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Gay Men Should Understand Bathroom Terror

Gay Men Should Understand Bathroom Terror


James Rowe, like many boys who grew up to be gay or bi, remembers bathrooms and locker rooms as places of fear. The one positive from those experiences — more empathy for the trans plight.

I remember being called "faggot" as long as I think I've been able to understand English. Years before I would even know what that word meant, I would hear it on what felt like a daily basis. On my way to school, at school and then again on my way home -- "faggot, faggot, faggot!"

Most often the look in the eyes of people who called me that word was one of hate.

I couldn't understand what I was doing at just 6, 7, and 8 years old that could make people hate me so much. At first I would tell my mom that people were picking on me, but eventually the shame was too embarrassing to talk about, and I kept most of my feelings about the hurt inside.

Unfortunately, the name-calling continued, and the fear inside grew as I grew.

In fifth grade, my teacher began to use female pronouns to talk about me to my classmates. That was the moment I realized I wasn't safe around other students and was no longer safe from my teachers, either.

But it was what happened to me in seventh grade that would probably have the greatest impact on my adult life. One day after gym class when we were getting changed in the locker room, the name-calling escalated to violence when four of my classmates took my legs and arms, carrying me into a bathroom stall and shoving my face into the toilet. If only my adult self had been there to protect me.

From that moment on, I was terrified to use a public restroom or locker room. I did what I could to avoid using the locker room and refused to use the bathroom until I got home from school. It's amazing what you can force your body to do when you're afraid for your life.

I managed to skip gym class from 10th grade to almost all of 12th grade without getting caught, which provided a little relief. But my fear of the locker room was only replaced by my fear of getting caught not going to gym class.

After high school I had hoped things would be different. I imagined a life where I would never have to be afraid again like I was when I was young.

I came out as gay at 18 and tried to ignore the fear that coming out meant all those name-callers were right all along. I began to finally embrace, or tried to at least, who I really was.

I was accepted into a performing arts college and was excited about the possibilities of an education that didn't involve fear -- it was a performing arts college, after all. But that was short-lived, since the first thing my college roommate said to me when we met was "You're not a faggot, are you?"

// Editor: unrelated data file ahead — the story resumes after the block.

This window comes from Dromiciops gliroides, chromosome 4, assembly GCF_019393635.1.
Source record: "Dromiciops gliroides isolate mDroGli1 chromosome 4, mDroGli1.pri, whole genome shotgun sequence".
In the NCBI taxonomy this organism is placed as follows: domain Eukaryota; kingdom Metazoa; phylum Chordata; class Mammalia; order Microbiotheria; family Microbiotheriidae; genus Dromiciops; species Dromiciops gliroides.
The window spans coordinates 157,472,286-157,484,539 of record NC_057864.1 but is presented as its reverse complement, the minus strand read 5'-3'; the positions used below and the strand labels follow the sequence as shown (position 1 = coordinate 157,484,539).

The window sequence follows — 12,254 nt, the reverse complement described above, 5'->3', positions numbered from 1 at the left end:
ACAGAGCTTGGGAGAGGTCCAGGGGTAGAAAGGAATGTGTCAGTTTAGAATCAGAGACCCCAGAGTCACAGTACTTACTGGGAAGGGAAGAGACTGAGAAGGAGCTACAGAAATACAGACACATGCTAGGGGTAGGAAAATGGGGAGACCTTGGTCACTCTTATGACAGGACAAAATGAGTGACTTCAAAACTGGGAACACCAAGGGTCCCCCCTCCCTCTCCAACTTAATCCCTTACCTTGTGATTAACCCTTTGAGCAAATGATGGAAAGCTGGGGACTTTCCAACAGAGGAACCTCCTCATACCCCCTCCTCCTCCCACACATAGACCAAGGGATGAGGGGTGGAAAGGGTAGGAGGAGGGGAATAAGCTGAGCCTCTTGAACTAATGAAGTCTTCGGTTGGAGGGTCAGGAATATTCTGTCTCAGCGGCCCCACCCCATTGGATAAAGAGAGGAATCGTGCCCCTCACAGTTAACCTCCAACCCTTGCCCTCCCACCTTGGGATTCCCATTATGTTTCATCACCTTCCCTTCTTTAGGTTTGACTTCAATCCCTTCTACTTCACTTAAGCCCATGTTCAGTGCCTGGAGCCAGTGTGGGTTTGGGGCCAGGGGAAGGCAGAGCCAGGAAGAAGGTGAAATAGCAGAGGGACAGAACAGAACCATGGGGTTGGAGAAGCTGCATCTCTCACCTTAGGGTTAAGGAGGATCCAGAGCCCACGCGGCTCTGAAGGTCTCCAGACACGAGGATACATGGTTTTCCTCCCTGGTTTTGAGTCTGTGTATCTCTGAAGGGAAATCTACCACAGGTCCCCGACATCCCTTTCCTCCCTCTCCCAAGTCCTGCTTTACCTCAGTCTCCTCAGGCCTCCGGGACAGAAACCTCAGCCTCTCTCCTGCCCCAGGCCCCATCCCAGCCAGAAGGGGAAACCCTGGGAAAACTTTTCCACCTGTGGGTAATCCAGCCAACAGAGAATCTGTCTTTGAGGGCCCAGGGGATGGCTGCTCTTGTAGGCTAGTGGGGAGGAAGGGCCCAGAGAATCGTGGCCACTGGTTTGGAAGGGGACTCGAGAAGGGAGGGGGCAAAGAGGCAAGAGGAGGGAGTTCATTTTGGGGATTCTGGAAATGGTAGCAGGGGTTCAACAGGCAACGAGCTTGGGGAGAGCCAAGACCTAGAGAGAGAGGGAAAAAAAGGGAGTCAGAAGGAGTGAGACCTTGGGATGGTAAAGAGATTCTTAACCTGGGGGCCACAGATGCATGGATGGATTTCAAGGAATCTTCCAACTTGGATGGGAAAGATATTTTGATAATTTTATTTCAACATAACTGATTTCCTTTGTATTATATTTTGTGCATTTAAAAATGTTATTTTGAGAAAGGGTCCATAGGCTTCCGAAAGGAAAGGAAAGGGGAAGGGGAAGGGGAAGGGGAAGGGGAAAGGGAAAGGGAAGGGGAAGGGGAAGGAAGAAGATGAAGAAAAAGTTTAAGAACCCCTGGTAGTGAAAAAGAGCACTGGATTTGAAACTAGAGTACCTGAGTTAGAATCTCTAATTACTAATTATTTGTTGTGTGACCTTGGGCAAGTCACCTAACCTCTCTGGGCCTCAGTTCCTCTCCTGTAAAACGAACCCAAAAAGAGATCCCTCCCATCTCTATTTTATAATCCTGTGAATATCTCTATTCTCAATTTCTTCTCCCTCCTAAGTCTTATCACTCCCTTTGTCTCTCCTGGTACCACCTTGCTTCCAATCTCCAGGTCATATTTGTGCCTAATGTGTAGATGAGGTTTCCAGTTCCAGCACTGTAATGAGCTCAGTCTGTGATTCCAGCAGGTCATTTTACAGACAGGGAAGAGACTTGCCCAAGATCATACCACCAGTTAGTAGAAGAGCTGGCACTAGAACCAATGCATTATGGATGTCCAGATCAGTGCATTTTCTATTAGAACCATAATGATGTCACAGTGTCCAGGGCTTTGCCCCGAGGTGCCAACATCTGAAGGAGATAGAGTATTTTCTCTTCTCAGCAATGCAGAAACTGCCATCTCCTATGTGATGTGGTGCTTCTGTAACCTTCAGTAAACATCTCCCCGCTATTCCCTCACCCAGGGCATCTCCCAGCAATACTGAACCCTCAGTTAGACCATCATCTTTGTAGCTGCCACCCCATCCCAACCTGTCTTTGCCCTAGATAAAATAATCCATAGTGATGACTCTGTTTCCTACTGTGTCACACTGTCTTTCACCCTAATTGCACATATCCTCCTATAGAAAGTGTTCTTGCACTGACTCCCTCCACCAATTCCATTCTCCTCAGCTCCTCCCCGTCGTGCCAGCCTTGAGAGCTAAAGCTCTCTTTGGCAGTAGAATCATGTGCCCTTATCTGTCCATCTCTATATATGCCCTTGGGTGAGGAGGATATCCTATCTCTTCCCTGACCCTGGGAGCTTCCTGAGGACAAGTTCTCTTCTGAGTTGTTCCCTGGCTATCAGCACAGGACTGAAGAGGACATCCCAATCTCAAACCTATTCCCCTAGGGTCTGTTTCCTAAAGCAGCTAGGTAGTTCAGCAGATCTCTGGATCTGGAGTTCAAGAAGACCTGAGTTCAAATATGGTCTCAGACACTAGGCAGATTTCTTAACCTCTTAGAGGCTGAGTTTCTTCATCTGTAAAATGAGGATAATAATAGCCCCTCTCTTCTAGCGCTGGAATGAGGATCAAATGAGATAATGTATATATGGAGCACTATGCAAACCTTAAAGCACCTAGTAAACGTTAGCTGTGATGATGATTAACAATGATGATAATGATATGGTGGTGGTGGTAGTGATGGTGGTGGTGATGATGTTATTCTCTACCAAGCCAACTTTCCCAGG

For years I believed that I was called "faggot" because people could tell I was gay long before I even knew. But the reality is, people were calling me hurtful words not because I was gay, but because of how I expressed my gender as a male child, and then as a male adult.

I also believe I subconsciously became aware of this, and over time I altered behaviors that didn't conform to society's expectations of my gender. I learned to become, as best I could, the masculine person society expected me to be.

My biggest takeaway from years of "correcting" my gender expression is this -- as a man myself, I get to define what that means to me. I don't now nor have I ever needed anyone, be they family, friends, teachers, roommates, clergy, or strangers, to define for me what it means to be a man.

And for me, being a man means standing up for what is right and speaking out against discrimination against all my siblings -- especially those who have been most marginalized both inside and outside the LGBTQI community.

So today I make this pledge: to stand firmly in solidarity with all of my transgender and gender-nonconforming siblings as we battle laws across the country that seek to harm and humiliate an already vulnerable community through lies and fear.

And to all lawmakers across the country who are working non-stop to create anti-LGBTQI laws that will perpetuate the fear I've carried for a lifetime -- I can't help but wonder.

Are you the same people that called me "faggot" every day?

Are any of you the same people that grabbed my arms and legs decades ago and forced my head into a toilet? If you're not, then I hope you'll take this moment to realize that what you're trying to do is actually spreading the very same hate I lived with every day for decades.

I know what it's like to be afraid in a public restroom, and I don't want anyone to have to live with the same fears that I have experienced throughout my life. That's how I know these transphobic bathroom bills are so harmful.

Empowering the bullies in this country both young and old with anti-LGBTQI legislation has offered me and countless others a lifetime of fear and shame and that must once and for all stop now. Everyone deserves to live a life with dignity -- and bathroom bills across the country are denying LGBTQI people that basic human right.

It's time to stop defending the bullies and start defending the bullied. We've waited long enough! I know I have.

James RoweJAMES ROWE is the director of Believe Out Loud, the leading platform for LGBTQ-affirming Christianity. Rowe is a seasoned event planner and has led development and volunteer programs within interfaith and LGBT equality institutions including the Tanenbaum Center for Interreligious Understanding and the Hetrick-Martin Institute, which advocates for LGBTQ youth. Based in New York City, James is a student of American Sign Language and serves as both a board member and sign language interpreter for the historic Anna Crusis Women's Choir, the longest-running women's choir in the United States.

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